Here is a myth about divorce … you stop loving the other person. For me, it’s not quite like that. I loved my ex husband. I had every intention of spending the rest of my life with him … flaws and all. I knew things weren’t going so well between us, but I also didn’t plan on going anywhere. I was going to work at it. All good things are worth fighting for, right?
When I first shared here that I was divorced, I asked for respect of my privacy and to just know that I had given it a great deal of thought; it wasn’t a rash decision … and it didn’t have anything to do with Owen’s death (although I’m sure it didn’t help the situation between Doug and I). I haven’t found my elegance on my blog since then. Words and stories used to flow through my fingers. I could draft an entire blog on my way to work, and then come home and type it all out to share. It was effortless really. These past months, I feel clumsy. What part of my story am I ok to share, and what parts are still mine to hold secret? They are all woven together so it’s hard to share anything. I feel like the raw parts of me, that I’m used to sharing, are no longer “something to talk about.”
I feel erased from a life that I loved … from someone I loved so dearly. I want to tell you how much better life is, now that I’m not in an abusive relationship. I’m ashamed to say how much I miss him some nights. No one gets married to get divorced. Unlike Owen’s journey, this one is not inspiring or strong. It’s just all messed up.
The first guy to ask me for coffee sweeps me off my feet and drops me to crash on the ground. Not his fault, it’s my own. I should have never let both feet leave the ground. It was nothing really … a lunch and a visit to the museum. But yet, I relive the feeling of being erased all over again when he denies knowing me. Then, me like a loser, wonders if he ever thinks about me. It’s like I’m in 7th grade all over again. Worrying and wondering and being too embarrassed to admit it. Knowing that I’ve been through the death of a child, I should be able to handle these kinds of things like a champ.
The death of a child is far worse than a divorce. Owen is gone, never coming back again. There is no light at the end of that tunnel. But in divorce, there is the possibility of a second chance. I feel stupid for processing Owen’s death with grace and struggling so much with divorce.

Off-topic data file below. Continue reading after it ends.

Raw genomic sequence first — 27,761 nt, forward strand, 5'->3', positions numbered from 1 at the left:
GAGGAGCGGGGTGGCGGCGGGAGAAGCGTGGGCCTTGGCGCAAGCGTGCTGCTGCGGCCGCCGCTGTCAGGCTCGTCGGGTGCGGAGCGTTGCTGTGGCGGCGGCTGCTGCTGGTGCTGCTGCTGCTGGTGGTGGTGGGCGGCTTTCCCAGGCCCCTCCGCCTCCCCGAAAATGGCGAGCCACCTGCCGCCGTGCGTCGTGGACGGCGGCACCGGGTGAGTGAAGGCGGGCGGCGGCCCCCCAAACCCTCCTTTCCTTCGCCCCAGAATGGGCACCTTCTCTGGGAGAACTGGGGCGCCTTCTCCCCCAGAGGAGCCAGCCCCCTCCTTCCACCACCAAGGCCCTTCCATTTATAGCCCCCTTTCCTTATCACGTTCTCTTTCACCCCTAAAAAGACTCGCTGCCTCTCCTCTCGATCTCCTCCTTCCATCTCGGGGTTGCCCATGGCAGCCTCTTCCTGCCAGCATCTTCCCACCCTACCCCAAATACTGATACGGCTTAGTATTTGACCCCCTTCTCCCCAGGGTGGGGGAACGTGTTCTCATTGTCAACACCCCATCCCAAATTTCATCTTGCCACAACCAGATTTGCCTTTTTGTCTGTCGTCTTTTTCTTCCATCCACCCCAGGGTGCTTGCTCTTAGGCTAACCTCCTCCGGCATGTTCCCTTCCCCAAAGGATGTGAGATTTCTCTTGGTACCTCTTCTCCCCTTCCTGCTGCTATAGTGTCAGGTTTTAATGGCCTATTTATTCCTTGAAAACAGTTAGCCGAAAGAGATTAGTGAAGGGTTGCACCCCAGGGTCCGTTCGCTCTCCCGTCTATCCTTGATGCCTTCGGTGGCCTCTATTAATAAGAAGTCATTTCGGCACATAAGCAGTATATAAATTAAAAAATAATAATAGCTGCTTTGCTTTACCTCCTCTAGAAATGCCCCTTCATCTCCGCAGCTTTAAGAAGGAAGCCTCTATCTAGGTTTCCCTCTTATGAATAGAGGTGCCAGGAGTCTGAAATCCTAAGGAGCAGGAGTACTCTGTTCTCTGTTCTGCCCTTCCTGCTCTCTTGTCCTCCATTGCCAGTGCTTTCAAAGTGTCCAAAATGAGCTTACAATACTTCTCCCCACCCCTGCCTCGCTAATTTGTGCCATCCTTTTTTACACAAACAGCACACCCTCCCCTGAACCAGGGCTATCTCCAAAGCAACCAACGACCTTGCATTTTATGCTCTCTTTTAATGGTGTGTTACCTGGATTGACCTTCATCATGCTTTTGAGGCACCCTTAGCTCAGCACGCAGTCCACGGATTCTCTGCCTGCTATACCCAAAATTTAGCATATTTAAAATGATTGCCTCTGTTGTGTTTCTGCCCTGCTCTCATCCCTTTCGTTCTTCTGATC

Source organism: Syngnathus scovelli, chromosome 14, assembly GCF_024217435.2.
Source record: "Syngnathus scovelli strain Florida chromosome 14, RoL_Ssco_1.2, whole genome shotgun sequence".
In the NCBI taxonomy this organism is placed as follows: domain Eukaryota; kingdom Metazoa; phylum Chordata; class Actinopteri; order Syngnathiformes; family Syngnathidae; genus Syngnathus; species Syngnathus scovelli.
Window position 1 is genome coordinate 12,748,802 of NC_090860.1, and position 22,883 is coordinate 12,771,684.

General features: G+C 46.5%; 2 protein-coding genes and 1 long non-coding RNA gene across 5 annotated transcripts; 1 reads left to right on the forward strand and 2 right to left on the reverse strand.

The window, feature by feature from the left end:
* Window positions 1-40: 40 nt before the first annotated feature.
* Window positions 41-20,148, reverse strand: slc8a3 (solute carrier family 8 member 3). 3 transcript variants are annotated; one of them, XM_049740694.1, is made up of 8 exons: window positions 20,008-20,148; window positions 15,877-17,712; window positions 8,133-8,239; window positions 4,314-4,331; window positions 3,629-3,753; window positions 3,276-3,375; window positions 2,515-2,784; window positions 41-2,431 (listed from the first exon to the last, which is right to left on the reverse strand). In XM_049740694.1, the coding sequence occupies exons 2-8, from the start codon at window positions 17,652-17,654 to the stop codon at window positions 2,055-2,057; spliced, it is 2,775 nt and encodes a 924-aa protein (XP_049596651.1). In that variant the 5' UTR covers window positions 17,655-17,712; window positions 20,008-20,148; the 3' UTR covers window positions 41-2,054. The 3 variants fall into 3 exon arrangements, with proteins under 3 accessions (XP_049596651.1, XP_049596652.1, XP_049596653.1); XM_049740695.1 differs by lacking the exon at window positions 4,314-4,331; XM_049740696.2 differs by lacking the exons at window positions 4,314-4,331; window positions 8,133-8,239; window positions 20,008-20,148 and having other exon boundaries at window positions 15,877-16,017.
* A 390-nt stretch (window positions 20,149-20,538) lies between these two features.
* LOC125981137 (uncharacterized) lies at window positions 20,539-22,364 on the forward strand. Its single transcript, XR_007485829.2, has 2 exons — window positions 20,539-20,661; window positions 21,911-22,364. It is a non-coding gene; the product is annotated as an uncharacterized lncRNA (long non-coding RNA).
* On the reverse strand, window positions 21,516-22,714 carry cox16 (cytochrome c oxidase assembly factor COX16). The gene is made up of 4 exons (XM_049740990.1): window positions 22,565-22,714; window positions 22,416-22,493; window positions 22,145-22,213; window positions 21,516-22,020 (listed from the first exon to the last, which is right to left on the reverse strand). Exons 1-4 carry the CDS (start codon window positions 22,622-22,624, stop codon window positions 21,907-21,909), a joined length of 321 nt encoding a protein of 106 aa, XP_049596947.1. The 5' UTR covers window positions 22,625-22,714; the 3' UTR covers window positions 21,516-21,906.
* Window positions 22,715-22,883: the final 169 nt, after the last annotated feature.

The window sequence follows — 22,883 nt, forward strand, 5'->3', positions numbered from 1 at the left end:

Perhaps it’s because Owen’s death wasn’t something I caused or could have avoided. I did everything I could – CPR, sat by his bedside, prayed and trusted God. The autopsy came back without any answers – which to me, was a relief because it means I didn’t miss anything. There was nothing I could have done to save him. In my marriage I see all of the red flags before we got married. I remember trying to zone out what my gut was really telling me. I flash back to losing my temper with him over and over again. There are so many things I could have done differently. If I had only been able to control my anger. If I had only made more of his favorite meals. So much regret and “what if’s.”
So here I am on the night of November 1, 2014 – almost 11 months to the date after my divorce was final, I am working through the truth; to earn back my authenticity with you. We’ve been through so much, why not this too?
One thing I have learned is that you have to allow yourself to “go there.” You have to be brave enough to face what is going on, to be strong enough to go to those low places. If you avoid them, you don’t really get through them. They will continue to follow you in the shadows.
I am strong. I am still wearing the armor of God and know that He is working for good in all of this. My prayer is that one day Doug and I will be able to be friends again. I’m scared to admit that I hope to be in love again some day. I have never wanted to spend life alone. It’s hard to see the path that God is leading me on when I’m so focused on who isn’t with me. I’m not very good at this .. but it’s all about imperfect progress, right?